One day,the disciples of Jesus came to him with a question:
“What will be the sign of your coming and of the end of the age?” (Matthew 24:3 NIV).
In other words, “Lord, how will we know we are in the end times?”
Jesus told them, “As it was in the days of Noah, so it will be at the coming of the Son of Man. For in the days before the flood, people were eating and drinking, marrying and giving in marriage, up to the day Noah entered the ark; and they knew nothing about what would happen until the flood came and took them all away. That is how it will be at the coming of the Son of Man” (verses 37–39 NIV).
In giving this statement, Christ was, for starters, confirming the historicity of the Great Flood and the fact there was a Great Flood, there was an ark filled with animals, and there was a man named Noah. Jesus was telling us this isn’t a fable. It isn’t a myth.
But he also was encouraging us to look carefully at the way things were before the Flood, because they also would characterize the days before his return.
“As it was in the days of Noah, so it will be at the coming of the Son of Man.”
There are a lot of striking parallels between the times of Noah and our times today. In effect, Noah was what we might describe as a last-days believer. He was in the last days of Planet Earth as it was known then.
Noah was living in the shadow of an impending judgment. And despite the wickedness of the culture, Noah managed to live a godly life in an ungodly world.
Genesis 6 give us a description of the days in which Noah lived:
The Lord saw how great the wickedness of the human race had become on the earth, and that every inclination of the thoughts of the human heart was only evil all the time. The Lord regretted that he had made human beings on the earth, and his heart was deeply troubled. So the Lord said, “I will wipe from the face of the earth the human race I have created – and with them the animals, the birds and the creatures that move along the ground – for I regret that I have made them.” (verses 5–7 NIV)
The original language indicated the wickedness of the human race had reached a high degree, or the highest pitch. It was full to the brim. Think of an overflowing trash can. Or worse yet, think of an overflowing septic tank. That is what Planet Earth looked like at this time. It was stinking to high heaven. And God took notice.
Against this very dark background was Noah, who walked with God. The Bible says, “But Noah found grace in the eyes of the Lord” (Genesis 6:8 NKJV). Does that mean God had grace on Noah because he lived a righteous life? No, it is actually the opposite. The word grace means “unmerited favor.” God had grace on Noah. God extended grace toward Noah, and Noah responded to that grace. He lived a godly life because he understood how much God loved him.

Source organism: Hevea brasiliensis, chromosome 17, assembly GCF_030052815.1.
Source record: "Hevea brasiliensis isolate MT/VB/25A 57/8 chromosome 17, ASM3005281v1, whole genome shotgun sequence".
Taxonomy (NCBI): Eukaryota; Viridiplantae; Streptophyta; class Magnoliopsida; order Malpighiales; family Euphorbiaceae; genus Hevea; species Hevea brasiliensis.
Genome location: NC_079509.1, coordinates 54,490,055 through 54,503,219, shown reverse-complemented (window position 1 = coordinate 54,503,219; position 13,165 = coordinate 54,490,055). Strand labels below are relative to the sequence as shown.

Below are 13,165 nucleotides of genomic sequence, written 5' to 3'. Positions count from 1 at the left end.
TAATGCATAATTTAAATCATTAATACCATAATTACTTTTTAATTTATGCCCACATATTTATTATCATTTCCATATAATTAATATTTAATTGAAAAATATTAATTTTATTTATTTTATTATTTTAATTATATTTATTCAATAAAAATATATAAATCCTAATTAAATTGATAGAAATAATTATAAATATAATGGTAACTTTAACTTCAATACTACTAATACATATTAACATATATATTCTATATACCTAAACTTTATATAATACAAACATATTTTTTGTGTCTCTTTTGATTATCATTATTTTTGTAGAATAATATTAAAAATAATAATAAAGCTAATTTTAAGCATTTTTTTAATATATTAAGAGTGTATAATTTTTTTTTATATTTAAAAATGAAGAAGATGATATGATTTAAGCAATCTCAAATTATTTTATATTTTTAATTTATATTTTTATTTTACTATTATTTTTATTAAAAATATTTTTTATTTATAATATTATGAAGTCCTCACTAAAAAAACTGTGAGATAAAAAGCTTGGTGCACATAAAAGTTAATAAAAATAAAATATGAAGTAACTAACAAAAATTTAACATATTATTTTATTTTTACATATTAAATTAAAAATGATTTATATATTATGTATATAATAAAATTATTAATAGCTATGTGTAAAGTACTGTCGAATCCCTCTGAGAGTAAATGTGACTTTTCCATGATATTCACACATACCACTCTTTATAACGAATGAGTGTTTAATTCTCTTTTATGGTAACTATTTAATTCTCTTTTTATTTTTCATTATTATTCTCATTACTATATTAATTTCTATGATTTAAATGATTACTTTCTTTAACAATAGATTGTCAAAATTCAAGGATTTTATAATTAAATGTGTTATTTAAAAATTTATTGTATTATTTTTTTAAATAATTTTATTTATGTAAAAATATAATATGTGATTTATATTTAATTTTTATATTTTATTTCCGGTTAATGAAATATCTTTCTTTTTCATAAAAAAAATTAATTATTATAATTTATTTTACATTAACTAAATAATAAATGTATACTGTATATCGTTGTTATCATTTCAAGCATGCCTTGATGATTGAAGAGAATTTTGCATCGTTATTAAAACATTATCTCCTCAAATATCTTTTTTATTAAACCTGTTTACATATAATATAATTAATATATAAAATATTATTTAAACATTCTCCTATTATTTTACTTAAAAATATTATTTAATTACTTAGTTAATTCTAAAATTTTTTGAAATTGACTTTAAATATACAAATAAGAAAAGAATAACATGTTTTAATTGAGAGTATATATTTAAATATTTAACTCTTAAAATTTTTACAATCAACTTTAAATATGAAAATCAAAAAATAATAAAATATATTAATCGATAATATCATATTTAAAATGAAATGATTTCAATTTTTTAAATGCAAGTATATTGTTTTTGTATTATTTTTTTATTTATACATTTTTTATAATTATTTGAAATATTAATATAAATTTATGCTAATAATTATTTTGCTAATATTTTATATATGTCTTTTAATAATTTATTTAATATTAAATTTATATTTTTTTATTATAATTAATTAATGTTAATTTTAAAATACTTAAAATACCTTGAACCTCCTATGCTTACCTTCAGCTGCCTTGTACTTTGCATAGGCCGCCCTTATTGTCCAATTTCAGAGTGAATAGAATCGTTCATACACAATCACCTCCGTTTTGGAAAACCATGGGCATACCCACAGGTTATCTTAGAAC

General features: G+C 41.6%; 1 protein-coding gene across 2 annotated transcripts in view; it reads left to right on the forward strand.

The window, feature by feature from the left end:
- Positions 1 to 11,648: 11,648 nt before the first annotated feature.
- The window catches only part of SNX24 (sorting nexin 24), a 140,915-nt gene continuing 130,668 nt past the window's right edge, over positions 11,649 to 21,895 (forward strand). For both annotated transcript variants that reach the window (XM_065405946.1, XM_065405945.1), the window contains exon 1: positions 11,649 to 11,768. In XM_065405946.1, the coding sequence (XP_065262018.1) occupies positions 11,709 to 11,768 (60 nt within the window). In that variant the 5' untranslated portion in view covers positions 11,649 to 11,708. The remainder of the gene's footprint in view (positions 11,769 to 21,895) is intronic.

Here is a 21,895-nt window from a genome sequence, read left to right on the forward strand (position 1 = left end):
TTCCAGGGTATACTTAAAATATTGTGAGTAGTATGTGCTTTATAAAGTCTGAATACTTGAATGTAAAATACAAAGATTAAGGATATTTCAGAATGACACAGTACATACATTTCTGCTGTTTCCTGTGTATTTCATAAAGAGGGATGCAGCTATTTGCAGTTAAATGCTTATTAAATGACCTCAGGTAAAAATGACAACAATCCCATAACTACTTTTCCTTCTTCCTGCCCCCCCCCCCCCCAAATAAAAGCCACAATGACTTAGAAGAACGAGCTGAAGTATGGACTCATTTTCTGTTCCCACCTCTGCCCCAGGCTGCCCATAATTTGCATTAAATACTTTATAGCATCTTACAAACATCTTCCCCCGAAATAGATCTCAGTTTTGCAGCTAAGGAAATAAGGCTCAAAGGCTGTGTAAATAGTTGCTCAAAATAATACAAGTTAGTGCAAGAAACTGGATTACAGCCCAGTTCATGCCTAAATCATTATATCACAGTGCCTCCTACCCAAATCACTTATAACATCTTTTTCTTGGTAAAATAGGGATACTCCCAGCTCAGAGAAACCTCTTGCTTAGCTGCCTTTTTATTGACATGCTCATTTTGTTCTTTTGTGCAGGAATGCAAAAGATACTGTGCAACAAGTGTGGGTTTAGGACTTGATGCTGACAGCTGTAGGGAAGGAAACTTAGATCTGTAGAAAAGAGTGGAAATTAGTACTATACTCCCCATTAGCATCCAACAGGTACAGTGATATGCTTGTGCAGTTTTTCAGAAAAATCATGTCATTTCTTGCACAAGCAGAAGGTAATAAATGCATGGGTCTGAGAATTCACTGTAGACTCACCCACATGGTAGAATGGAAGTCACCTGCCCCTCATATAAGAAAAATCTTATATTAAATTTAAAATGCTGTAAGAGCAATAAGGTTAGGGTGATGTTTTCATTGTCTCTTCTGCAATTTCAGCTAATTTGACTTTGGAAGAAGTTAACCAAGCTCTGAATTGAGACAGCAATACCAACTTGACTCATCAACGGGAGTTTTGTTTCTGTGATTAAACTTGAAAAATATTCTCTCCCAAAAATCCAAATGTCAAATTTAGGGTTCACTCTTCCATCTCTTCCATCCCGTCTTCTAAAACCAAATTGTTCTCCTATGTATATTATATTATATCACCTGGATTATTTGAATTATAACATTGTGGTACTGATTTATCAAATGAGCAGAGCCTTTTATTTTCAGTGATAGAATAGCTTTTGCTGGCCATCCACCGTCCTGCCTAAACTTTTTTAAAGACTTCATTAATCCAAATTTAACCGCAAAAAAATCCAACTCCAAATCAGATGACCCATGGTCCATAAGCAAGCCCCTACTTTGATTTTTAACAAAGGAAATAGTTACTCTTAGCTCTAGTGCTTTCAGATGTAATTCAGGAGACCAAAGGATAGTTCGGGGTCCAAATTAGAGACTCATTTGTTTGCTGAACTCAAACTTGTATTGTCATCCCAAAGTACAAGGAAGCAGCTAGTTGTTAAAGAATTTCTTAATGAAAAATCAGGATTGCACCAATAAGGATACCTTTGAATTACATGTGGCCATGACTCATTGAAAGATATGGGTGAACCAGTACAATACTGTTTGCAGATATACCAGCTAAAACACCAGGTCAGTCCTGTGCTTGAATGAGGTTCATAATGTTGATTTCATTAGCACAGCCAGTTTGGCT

God told Noah to build an ark, and he built it. It was massive, weighing in at about 13,960 tons. That would place the ark well within the category of large, metal, ocean-going vessels today. It wasn’t until the 1800s that a ship was built that exceeded the capacity of Noah’s ark.
It’s interesting to note that after the ark was built and they were getting ready to leave, Noah left the door open for seven days. It is a little different than the story in the recent film, where Noah, played by Russell Crowe, was killing people who tried to get on the ark. That didn’t happen. The door was open, but no one came – until it started raining, that is. Then it was too late.
It’s like the times in which we are living. The door is open for people to believe. The door is open for people to be forgiven of their sins. And it will be open throughout the last days.
Noah, his family and all those animals spent a year at sea. Finally they reached land and were able to leave the ark again. Then we read, “God remembered Noah” (Genesis 8:1 NKJV). Maybe Noah was wondering whether the Lord was paying attention. But God always finishes what he begins.
The Spirit of God blew across the land, the clouds began to dissipate, the sun appeared, and the grass, plants and trees came back to life. Now, if I had been stuck on a boat for a year and finally reached land, I would probably run around for about two months, just happy to be on terra firma.
But the first thing Noah did was build an altar to the Lord.
The Bible says that “Noah moved with godly fear” (Hebrews 11:7 NKJV). In other words, Noah had a wholesome dread of displeasing God. He walked and talked with God, and he listened as well. He worshiped God and remembered God. Why is that important? Because sometimes we forget God. We are very aware of God when we have a problem. We pray and pray, and the Lord comes through. Then we say, “Thanks God! See you next crisis.”
God wants us to give thanks. It is common courtesy to say thank you when someone does something for you. Noah had his priorities straight. Noah was thankful.
We should do the same with God. Have you taken the time recently to thank Him?
Originally, Thanksgiving was a religious holiday and, more to the point, a Christian holiday. I think we need to put things in perspective and remember this holiday isn’t just about eating; it is about giving thanks.
The psalmist said, “Give thanks to the Lord, for he is good” (Psalm 107:1). God is worthy of our thanks and praise.
Greg Laurie is an American author and pastor who serves as the senior pastor of Harvest Christian Fellowship in Riverside, California, Harvest Church at Kumulani in Kapalua, Hawaii, and Harvest Orange County in Irvine, California.